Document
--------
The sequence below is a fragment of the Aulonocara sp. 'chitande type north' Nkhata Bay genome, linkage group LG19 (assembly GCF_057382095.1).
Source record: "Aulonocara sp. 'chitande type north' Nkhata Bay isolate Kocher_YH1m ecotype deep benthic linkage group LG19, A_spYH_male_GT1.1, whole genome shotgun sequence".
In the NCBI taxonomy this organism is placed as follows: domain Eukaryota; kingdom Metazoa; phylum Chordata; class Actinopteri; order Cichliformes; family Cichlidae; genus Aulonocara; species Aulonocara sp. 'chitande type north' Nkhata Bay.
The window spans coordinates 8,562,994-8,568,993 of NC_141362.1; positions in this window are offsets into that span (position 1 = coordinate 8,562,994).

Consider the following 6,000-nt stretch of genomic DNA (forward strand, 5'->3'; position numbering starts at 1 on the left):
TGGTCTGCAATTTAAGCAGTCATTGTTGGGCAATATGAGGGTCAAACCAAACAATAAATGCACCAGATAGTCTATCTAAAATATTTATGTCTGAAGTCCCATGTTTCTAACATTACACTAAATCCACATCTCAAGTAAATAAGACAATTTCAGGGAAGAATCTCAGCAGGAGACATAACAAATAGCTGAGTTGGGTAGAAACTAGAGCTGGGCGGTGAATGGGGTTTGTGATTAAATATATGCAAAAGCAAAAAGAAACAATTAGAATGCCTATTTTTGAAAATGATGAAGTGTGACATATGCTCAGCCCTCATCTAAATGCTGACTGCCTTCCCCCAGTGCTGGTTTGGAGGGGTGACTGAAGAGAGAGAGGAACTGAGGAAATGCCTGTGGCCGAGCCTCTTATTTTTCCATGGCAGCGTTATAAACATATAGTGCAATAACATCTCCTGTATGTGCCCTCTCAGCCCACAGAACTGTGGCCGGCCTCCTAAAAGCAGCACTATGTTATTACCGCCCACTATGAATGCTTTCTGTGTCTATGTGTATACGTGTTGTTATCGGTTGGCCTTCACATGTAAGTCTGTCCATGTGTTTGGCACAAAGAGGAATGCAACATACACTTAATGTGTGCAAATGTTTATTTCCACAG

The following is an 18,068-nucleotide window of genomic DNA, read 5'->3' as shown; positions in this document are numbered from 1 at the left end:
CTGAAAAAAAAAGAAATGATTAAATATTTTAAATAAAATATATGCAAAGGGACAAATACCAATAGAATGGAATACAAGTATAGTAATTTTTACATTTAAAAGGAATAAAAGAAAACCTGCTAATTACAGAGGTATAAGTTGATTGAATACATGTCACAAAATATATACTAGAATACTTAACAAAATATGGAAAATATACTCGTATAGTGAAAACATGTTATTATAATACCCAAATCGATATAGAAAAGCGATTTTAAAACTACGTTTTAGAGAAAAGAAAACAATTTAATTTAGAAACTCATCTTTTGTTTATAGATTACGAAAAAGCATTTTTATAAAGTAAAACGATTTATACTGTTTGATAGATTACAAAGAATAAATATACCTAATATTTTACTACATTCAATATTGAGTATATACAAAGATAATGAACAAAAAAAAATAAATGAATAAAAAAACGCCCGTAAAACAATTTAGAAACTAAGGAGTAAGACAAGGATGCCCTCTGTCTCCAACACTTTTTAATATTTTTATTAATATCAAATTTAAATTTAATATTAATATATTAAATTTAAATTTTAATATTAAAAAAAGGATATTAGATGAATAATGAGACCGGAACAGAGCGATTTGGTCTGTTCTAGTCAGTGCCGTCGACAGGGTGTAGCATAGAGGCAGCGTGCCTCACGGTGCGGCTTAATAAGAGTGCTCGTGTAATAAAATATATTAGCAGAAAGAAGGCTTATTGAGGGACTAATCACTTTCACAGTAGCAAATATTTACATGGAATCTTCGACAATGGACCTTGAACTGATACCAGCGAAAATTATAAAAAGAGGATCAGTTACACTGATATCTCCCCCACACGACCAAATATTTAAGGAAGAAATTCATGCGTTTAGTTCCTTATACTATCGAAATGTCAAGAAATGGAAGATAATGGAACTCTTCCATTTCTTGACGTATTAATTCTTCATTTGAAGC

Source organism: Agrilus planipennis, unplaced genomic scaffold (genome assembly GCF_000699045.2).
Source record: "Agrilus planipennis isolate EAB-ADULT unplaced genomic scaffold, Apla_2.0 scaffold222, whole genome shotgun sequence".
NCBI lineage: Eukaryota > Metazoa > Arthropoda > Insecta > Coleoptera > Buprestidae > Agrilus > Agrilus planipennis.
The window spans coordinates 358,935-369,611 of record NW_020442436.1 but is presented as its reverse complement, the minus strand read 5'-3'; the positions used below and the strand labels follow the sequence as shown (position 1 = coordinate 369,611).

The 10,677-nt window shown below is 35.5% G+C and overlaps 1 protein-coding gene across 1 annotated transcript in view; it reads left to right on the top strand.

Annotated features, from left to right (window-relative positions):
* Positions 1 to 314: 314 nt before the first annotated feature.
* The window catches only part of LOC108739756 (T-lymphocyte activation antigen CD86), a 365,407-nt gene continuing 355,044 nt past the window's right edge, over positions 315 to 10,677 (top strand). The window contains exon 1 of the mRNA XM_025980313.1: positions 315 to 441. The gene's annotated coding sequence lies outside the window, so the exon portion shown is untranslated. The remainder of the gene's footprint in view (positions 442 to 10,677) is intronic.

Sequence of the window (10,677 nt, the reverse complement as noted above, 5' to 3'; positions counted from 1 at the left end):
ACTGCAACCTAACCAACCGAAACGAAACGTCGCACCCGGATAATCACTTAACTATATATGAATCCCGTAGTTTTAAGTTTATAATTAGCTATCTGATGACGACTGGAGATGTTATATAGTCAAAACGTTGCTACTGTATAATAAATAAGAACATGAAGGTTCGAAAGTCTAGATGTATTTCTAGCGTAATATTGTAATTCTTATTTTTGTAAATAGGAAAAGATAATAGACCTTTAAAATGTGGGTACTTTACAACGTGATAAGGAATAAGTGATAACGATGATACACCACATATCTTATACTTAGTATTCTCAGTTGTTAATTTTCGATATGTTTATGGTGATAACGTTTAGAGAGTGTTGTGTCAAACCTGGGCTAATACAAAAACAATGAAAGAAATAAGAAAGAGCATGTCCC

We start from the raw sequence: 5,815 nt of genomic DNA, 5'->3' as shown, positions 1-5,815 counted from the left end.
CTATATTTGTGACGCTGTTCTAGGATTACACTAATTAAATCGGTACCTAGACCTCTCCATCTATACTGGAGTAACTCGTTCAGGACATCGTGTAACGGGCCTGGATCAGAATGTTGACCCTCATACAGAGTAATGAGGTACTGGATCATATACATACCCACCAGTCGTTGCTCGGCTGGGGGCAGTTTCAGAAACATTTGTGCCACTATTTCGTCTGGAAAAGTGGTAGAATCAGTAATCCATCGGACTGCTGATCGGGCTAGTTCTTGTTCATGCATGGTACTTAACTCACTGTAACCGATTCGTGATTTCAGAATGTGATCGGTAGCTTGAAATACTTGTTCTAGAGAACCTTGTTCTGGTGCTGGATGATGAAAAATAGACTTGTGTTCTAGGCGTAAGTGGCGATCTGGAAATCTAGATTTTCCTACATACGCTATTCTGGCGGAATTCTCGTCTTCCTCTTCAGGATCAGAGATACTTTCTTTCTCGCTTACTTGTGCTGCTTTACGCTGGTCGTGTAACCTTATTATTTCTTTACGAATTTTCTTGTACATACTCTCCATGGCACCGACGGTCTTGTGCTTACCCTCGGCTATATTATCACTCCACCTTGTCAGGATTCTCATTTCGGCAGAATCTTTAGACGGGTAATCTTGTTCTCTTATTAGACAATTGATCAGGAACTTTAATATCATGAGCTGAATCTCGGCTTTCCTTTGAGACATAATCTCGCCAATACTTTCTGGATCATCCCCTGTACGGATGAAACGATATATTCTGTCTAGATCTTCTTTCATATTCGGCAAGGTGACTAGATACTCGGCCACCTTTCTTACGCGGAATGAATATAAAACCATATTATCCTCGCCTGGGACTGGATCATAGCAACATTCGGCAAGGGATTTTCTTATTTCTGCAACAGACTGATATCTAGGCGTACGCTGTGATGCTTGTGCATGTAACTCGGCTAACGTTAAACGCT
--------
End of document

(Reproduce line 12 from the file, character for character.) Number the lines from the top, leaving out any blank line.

The window spans coordinates 358,935-369,611 of record NW_020442436.1 but is presented as its reverse complement, the minus strand read 5'-3'; the positions used below and the strand labels follow the sequence as shown (position 1 = coordinate 369,611).